US 3247852 A
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Description (OCR text may contain errors)
April 26, 1966 J. D. scHNElDER 3,247,852
UMBILI CAL CORD CLAMP Filed Oct. 10, 1963 INVENTOA United States Patent. O
3,247,852 UMBILICAL CORD CLAMP John Diclrinson Schneider, Chicago, Ill., assignor to Hollister Incorporated, a corporation of Illinois Filed Oct. 10, 1963, Ser. No. 315,212 3 Claims. (Cl. 128-346) This inventon relates to a clamp, and more particularly to a clamp particularly adapted for use in clamping the umbilical of a newborn infant.
It is the general object of the present inventon to produce 'a new and improved umbilical cord clamp of the Character described.
While for generations it was the practice to close the umbilical cord of a newborn infant by means of a tiestring, more recently the use of specifically designed cord clamps has become more and more common. Many of such cord clamps are made of surgical steel, something like a hemostat, and serve quite efficiently to close off the cord. Such metal clamps, however, are heavy and therefore must normally be taped to the body of the infant in order to avoid traction on the cord. Additionally, lit has been the practice to use what is called bellyband to aid in holding the instrument in place. Such metallic cord clamps, while somewhat expensive and cumbersome, are normally reusable, and thus must be accounted for before the infant leaves the hospital.
More recently, lightweight cord clamps of plastic material have been used in lieu of the tie-string or surgical steel clamp. Such lightweight clamps are comparatively inexpensive and are not reused, hence no need exists for maintaining accountability for the clamps. Additionally, the lightweight clamp exerts little or no traction on the umbilical cord and the use of tape or bellybands is not necessary. A representative example of umbilical cord clamps is disclosed and claimed in the application of Kariher and Smith filed August 30, 1961, as Serial No. 137,936.- A somewhat improved form of cord clamp is shown in the Schneider Design Patent 190,787.
A difficulty that sometimes exists with lightweight clamps, including the type shown in the patent and application mentioned, is the tendency of the cord to slip when i the clamp is closed. This may result in the cord slipping to an area of the clamp where insufficient pressure is exerted and may, where the cord is cut off closely adjacent the clamp, result in the clamp slipping off the cord, even though the cord was correctly positioned therewithin.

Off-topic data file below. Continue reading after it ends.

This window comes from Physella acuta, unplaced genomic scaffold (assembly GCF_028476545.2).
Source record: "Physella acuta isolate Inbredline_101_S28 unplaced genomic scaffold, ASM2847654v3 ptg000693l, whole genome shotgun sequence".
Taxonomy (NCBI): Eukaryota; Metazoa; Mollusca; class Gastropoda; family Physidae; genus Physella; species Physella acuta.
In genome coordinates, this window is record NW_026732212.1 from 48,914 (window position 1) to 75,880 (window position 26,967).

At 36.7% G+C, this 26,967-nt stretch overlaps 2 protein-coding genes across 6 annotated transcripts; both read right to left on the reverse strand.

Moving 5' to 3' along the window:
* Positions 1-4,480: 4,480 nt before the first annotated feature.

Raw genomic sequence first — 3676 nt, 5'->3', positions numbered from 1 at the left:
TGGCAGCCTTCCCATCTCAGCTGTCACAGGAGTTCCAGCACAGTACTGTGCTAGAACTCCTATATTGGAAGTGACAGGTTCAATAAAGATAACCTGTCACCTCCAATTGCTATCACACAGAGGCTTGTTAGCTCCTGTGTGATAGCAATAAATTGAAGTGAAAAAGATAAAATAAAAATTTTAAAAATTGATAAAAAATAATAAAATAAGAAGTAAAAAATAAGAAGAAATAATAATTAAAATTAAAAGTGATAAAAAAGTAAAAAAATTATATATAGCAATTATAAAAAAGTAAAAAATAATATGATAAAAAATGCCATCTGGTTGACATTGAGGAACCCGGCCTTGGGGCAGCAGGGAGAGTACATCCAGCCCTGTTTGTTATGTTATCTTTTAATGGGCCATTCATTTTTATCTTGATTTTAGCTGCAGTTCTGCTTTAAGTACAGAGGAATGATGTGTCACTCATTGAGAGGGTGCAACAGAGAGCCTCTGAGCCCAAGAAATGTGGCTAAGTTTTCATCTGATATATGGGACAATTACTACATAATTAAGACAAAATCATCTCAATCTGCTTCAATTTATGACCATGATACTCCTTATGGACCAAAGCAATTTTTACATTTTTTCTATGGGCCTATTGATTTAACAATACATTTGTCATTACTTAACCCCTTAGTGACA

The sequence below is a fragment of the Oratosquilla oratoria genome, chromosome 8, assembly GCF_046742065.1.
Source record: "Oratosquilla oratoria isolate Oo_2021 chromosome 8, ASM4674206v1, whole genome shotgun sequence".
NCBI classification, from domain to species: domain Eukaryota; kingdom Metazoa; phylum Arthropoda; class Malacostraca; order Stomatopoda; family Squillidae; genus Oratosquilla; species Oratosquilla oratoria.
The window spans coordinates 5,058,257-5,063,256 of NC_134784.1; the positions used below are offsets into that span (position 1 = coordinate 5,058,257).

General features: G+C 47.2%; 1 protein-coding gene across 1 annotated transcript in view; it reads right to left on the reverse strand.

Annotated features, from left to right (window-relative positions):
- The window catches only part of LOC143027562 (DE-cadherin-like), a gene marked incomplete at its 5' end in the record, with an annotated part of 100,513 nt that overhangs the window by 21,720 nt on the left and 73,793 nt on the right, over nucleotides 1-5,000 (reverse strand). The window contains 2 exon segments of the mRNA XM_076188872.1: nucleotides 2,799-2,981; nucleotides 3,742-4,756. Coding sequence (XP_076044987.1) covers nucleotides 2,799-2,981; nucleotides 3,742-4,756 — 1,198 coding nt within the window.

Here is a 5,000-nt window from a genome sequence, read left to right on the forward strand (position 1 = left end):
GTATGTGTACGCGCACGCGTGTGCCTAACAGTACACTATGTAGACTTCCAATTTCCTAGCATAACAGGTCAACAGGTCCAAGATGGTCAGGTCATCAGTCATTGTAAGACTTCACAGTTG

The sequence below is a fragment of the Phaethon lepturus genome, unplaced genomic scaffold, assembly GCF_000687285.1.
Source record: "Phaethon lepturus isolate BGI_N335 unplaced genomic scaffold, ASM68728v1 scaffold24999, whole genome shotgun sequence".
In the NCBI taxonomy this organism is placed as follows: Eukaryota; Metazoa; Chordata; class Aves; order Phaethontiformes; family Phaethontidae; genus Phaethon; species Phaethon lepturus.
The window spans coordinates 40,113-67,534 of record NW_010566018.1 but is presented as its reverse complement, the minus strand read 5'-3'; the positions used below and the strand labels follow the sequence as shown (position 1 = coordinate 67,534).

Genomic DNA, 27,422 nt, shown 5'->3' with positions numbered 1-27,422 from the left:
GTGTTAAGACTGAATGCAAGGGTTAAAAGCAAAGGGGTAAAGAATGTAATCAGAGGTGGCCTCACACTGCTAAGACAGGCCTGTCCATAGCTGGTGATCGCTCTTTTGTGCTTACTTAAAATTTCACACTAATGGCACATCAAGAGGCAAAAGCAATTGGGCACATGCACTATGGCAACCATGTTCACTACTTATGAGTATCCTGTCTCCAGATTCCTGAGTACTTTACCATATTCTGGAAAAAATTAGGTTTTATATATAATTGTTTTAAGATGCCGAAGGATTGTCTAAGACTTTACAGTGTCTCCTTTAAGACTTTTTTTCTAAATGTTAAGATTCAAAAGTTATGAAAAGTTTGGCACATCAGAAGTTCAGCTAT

Accordingly, one of the principal objects of the present inventon is to produce an umbilical cord clamp which is provided with means for positively engaging the cord in a manner to prevent its slipping after the clamp is closed, and also to produce a cord clamp provided with means for -preventing the cord from slipping into areas of the clamp where insufiicient closing pressure is exerted.
Other and further objects and advantages of the invention will be readily apparent from the following description and drawings, in which:
FIG. l is a side elevational view of an umbilical cord clamp embodying the present inventon;
FIG. 2 is a view like FIG. 1 showing the clamp closed position; V
FIG. 3 is a top plan view of the clamp of FIG. 2;
FIG. 4 is an end view taken along line 4-4 of FIG.
PIG. 5 is an end view taken along line 5- 5 of FIG. 1; and
FIG. 6 is a sectional view taken along line 6-6 of FIG. 2.
While this inventon is susceptible of embodiment in many different forms, there is shown in the drawings and will herein bedescribed in detail a specific embodiment, with the understanding that the present disclosure is to be considered as an exemplification of the principles of the 3,247,852 Patented Apr. 26, 1966 ICC ' be pointed out in the appended claims.
Referring now to the drawings, the clamp is in the form of a V-shaped member 10 made of resilient, fiexible material and preferably one which can be autoclaved before use. Nylon has been found to be an acceptable plastic for this purpose. The member 10 is provided with a pair of diverging arms 11 and 12 secured together at the apex of the V by an integral loop hinge 13. Looking means 14 is provided at the free end of the arm 11, the locking means taking the form of a catch having a stem portion 15 and a hook portion 16, engageable in a complementary locking portion 17 having a recess 18 and an overlying lip 19 engageable with the hook 16 as illustrated. To aid in closing the clamp, the arms 11 and 12 are provided with enlarged finger pressure portions 21 and 22, which may be grasped between the thumb and forefinger to effect a closure.